States along the US-Mexico border are now dealing with a very serious and heartbreaking situation – tens of thousands of children crossing the border illegally. Some travel with their mothers, but many are traveling alone. The situation is turning into a humanitarian crisis as US authorities struggle to find places to feed and house them.
Although the overall trend of illegal immigration has dropped in recent years, the authorities have been overwhelmed in recent months by the surge in children trying to cross the border. The federal government is establishing facilities at military bases in Texas and California to help house the children while their cases are being examined. The administration estimates that the influx of immigrant children could cost the federal government $2.28bn this year.
“The children that are arriving are a particularly vulnerable group,” Alejandro Mayorkas, deputy secretary of homeland security, said last week. “They have often survived a hazardous journey to have arrived here.” Cecilia Muñoz, director of the White House domestic policy council, said that some of the influx may have been caused by a false rumour in some countries that children would be allowed to stay in the US.
The current situation is exacerbated by the fact that a significant number of these children are from Central and South America. They cannot simply be driven back across the Mexican border. Instead, they become wards of the US government.
We also know that there is a lot more going on than “rumors.” Immigrants say that official news reports in Guatemala and elsewhere encourage immigration to America. America’s borders are open to all families, with mothers and small children receiving bus tickets at the border to the destination of their choice, is what one immigrant told Channel 5 News in McAllen, TX.
Given that the news media in Central and South America is largely state controlled, it seems unlikely that such reports are an accident.
Indeed, over the last two decades the Democratic Party has engaged in activities that look a lot like battle space preparation for a deliberately engineered mass influx of poor Mestizo and Indio immigrants:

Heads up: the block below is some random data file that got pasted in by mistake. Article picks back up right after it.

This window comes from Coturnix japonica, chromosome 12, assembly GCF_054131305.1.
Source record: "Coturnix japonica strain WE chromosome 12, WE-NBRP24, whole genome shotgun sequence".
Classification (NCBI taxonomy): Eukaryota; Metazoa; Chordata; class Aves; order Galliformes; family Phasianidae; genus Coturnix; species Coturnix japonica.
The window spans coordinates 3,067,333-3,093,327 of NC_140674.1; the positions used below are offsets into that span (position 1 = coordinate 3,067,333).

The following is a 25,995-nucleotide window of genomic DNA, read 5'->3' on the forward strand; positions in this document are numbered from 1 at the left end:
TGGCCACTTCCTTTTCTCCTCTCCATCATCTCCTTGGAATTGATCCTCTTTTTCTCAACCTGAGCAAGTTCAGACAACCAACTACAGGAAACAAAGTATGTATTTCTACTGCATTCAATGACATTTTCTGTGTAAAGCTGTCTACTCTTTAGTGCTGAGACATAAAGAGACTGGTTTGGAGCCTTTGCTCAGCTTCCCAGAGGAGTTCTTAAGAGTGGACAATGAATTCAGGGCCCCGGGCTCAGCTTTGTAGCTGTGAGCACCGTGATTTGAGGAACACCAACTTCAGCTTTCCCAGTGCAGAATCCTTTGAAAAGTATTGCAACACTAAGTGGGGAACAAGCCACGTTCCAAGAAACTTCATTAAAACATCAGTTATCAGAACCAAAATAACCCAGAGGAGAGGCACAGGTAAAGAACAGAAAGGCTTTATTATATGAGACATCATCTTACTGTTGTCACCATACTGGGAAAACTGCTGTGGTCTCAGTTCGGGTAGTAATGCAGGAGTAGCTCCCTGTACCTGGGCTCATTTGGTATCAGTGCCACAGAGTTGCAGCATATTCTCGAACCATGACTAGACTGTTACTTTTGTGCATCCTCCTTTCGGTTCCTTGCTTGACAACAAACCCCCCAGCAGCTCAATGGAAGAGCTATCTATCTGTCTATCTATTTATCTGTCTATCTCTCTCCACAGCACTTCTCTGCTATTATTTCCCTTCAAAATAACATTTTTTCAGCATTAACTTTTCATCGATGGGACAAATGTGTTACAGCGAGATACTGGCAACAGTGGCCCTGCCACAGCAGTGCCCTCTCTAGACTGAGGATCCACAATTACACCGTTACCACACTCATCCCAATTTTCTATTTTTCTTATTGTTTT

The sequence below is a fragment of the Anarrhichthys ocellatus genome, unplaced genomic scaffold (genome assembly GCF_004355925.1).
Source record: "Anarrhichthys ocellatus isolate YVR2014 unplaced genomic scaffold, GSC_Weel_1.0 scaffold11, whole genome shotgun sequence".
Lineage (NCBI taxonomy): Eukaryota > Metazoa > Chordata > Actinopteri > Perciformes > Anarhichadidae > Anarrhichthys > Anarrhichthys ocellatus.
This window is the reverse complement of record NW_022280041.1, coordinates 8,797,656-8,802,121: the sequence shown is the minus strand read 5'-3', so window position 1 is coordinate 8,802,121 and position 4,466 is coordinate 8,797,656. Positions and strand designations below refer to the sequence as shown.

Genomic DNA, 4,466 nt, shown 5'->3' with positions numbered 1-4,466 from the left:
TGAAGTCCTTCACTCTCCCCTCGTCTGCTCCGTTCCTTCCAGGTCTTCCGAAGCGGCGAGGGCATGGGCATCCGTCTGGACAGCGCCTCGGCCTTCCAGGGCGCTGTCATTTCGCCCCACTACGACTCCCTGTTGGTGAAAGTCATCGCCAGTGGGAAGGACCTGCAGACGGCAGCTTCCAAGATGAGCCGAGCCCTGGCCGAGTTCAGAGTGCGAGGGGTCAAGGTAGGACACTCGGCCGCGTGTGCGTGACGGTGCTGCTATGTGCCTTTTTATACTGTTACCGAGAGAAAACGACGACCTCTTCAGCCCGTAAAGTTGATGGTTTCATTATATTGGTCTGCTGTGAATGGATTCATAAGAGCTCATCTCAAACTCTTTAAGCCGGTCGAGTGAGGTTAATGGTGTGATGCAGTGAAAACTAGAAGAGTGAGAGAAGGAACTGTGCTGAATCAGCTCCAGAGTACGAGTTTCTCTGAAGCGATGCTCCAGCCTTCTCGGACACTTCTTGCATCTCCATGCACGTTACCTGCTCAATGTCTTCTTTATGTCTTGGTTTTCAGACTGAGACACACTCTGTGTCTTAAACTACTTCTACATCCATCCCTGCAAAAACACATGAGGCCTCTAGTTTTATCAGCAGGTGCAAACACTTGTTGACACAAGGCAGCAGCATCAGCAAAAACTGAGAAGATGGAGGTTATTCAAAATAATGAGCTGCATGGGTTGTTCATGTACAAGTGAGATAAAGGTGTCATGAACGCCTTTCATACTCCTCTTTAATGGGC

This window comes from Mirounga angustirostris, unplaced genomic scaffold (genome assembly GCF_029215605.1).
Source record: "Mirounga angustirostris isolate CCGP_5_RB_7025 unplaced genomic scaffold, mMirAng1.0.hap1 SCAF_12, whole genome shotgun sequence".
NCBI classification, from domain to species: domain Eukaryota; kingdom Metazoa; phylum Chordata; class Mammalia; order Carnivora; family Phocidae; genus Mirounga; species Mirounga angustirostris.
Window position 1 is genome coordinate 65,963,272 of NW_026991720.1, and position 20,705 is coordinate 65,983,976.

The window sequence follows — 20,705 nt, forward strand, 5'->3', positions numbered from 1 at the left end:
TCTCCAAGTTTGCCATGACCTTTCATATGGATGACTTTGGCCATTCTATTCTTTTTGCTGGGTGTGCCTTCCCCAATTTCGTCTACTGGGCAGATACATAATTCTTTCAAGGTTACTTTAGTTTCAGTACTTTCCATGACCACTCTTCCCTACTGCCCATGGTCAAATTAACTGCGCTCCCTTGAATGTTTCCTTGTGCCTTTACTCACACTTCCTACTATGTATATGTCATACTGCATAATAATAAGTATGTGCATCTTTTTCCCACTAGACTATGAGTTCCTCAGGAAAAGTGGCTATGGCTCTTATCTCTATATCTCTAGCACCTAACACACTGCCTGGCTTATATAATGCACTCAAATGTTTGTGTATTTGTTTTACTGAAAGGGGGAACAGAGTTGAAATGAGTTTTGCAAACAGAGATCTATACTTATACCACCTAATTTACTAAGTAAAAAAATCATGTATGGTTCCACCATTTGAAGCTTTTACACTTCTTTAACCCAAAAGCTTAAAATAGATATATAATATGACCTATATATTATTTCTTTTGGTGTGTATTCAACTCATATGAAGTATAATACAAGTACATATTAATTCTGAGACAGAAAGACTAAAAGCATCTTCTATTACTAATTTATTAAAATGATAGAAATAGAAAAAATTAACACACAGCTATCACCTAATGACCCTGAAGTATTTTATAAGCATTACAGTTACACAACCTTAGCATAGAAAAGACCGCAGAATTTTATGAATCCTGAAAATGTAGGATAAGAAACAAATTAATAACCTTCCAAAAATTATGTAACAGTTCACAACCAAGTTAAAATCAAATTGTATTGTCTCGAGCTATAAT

- A concerted effort to hamper any effort to require immigrants to become proficient in English
- Tacit – or in some cases outright – support of nationalist and race-based Hispanic political movements
- Support of “motor-voter” laws that would allow anyone applying for a driver’s license to also register to vote, with no proof of citizenship required
- Strong opposition to any law requiring voters to provide ID or proof of citizenship at the polls
- A heavy-handed propaganda effort designed to convince Hispanic immigrants that the Republican party is the American equivalent of the mostly white political oligarchies that control the wealth and power in Latin America
- Implicit and explicit messages from President Obama and AG Eric Holder stating that when US immigration laws are believed to interfere with individual rights, they can be ignored
And now we learn that Latin American countries are openly encouraging women and children to illegally cross the border into the US. When you connect all the dots, you have to wonder – is the Obama Administration attempting to use the infamous “Cloward-Piven strategy” to deliberately break the current US immigration system? Are they precipitating a crisis that can only be “fixed” by a largely Democrat-designed “comprehensive immigration reform” plan?
And are we witnessing an attempt to shift the fundamental values of the American working class by introducing a huge number of foreign-born laborers who would probably be very receptive to the guaranteed protections of labor unions, and to government “fairness” programs based on redistribution of wealth?
What bothers me the most about this situation is that women and children are being used as pawns in this political game. Liberals claim to be deeply concerned about human trafficking, but they don’t seem to realize that when they encourage illegal immigration, they are encouraging things like this:
Bercian Diaz said they endured harassment in Tampico. She said members of the Zetas drug cartel tried to kidnap them.
“They chased us to kidnap us to request for ransom,” Bercian Diaz said.
She said they barely escaped.
Bercian Diaz said they found corruption in the Mexican government.
“They were asking for 500 pesos, 600 pesos. The federals took that money from us,” she said.
She said the Mexican federal police and immigration officers asked for money to “turn the other way.”
“The immigration officers took 1,500 pesos,” Bercian Diaz said.
She said the threat of rape and kidnapping haunted them every day.
But I guess if you want to cook up a grand progressive social justice omelet, you’ve got to break a few eggs, right? Women and children are probably the easiest to break. And the easiest to transform into a crisis.